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Mottley goes to Washington on foreign debt crisis

Prime Minister Mia Mottley is now in Washington to meet with the world’s major multilateral lenders and American lawmakers, in a bid to ease the country’s foreign debt burden and explain the administration’s new financial services laws. She told the radio call-in programme Brass Tacks Sunday on Voice of  Barbados: “Over the next two days I will have meetings with the Inter-American Development Bank’s Caribbean grouping, the International Monetary Fund and the World Bank, along with the US Congress and the Financial Services Commission. We wanted to make sure we had as many people on board with the changes we have made, and only yesterday we were called to meet in Romania with the European Union to discuss how these changes will affect our relationship with them.”

Mottley said talks were continuing with overseas creditors and on reducing the level of indebtedness.

She told the programme: “The public will be advised shortly on what we will be doing regarding our foreign debt situation. This is now the smallest part, but we know we will have to bring resolution to that in the next few months. Others have recognised this as well and have not made this a prerequisite to anything we have now signed.”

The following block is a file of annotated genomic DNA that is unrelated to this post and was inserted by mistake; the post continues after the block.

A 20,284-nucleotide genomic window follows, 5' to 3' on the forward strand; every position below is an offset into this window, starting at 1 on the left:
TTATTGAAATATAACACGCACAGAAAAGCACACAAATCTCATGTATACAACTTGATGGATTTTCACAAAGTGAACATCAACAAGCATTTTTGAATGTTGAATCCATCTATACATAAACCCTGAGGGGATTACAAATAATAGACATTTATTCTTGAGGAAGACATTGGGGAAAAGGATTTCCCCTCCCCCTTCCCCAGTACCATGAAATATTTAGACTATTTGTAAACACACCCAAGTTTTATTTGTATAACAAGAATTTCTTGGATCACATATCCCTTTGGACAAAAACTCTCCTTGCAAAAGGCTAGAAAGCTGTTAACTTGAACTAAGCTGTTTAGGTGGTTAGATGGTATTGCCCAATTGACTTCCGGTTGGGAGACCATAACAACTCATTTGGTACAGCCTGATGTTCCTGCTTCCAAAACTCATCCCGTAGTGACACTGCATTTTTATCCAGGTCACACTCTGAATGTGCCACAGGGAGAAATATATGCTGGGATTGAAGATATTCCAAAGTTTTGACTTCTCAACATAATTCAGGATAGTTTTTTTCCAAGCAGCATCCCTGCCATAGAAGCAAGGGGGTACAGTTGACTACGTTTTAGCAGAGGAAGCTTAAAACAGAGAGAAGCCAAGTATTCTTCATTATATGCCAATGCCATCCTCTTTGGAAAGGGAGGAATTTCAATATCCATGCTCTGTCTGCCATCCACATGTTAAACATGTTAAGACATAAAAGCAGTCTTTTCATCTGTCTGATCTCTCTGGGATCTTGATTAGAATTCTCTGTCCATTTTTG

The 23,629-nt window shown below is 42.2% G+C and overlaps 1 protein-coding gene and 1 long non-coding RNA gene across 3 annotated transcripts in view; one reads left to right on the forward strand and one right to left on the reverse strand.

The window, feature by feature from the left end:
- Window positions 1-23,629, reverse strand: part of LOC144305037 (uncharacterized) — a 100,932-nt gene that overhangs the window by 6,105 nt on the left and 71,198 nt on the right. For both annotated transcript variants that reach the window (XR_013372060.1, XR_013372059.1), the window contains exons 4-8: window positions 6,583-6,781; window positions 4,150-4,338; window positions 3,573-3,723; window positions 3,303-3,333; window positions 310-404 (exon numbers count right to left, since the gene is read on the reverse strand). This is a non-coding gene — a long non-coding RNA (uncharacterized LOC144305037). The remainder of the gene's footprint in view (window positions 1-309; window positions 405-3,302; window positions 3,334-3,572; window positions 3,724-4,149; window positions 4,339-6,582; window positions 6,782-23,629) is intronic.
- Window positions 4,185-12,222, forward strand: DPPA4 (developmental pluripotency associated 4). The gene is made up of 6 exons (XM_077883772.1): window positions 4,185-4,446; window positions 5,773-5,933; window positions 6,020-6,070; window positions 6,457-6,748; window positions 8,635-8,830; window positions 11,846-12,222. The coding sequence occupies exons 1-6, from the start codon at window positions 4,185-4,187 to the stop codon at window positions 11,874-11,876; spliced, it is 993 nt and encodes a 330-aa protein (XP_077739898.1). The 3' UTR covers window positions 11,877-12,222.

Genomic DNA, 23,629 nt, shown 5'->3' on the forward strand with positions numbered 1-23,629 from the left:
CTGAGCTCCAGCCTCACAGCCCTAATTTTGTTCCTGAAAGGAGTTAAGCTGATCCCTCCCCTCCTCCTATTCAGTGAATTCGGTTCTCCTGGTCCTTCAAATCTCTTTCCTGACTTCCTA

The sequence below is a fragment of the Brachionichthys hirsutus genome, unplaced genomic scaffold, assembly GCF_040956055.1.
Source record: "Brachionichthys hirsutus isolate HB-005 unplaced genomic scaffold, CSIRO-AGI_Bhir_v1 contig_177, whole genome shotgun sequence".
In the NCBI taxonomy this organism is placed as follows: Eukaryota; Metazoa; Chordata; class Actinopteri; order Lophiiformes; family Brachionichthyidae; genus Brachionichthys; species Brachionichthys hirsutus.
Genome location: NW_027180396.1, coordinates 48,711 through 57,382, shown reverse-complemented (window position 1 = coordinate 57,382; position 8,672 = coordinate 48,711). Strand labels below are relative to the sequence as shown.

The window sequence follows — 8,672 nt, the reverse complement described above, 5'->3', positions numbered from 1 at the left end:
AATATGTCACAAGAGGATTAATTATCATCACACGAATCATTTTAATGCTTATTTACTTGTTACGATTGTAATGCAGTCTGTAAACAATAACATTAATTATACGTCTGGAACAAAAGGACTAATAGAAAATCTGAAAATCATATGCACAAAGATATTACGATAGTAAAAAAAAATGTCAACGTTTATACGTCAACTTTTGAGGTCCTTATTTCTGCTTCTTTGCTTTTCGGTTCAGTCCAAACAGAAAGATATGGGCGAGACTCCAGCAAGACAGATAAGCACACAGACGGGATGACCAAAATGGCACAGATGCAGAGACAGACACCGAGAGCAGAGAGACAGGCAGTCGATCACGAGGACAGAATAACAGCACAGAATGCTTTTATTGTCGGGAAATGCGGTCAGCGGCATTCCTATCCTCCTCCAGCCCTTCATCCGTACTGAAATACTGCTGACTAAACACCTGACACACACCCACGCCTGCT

Likening the economic reconstruction effort to a marathon, she said:  “We have to stay the course and remain focussed. The country was suffering for a decade, so we need to give things a chance. The medicine being applied is far less bitter than it would have been. There were those who thought we should not have restructured our local and foreign debt, but in the end we will save millions in the amortization of the principals of those loans.”

The Prime Minister suggested that without her administration’s intervention, the state of the economy could have worsened, and would have led 10,000 public workers losing their jobs rather than the planned 2,500 job cuts.

Noting that Government had been consulting with the tripartite Social Partnership on aspects of the restructuring process, she also backed the restriction of overtime pay in the public sector as a job-saving exercise.

Mottley said: “The restriction of overtime in an effort to save jobs came from the Social Partnership, not the Government, and in all honesty, if we can restrict overtime so we don’t send more people home this is a good thing.”

The Prime Minister  said the economic recovery programme is going well and suggested that Barbados is regaining its reputation for social and economic stability.

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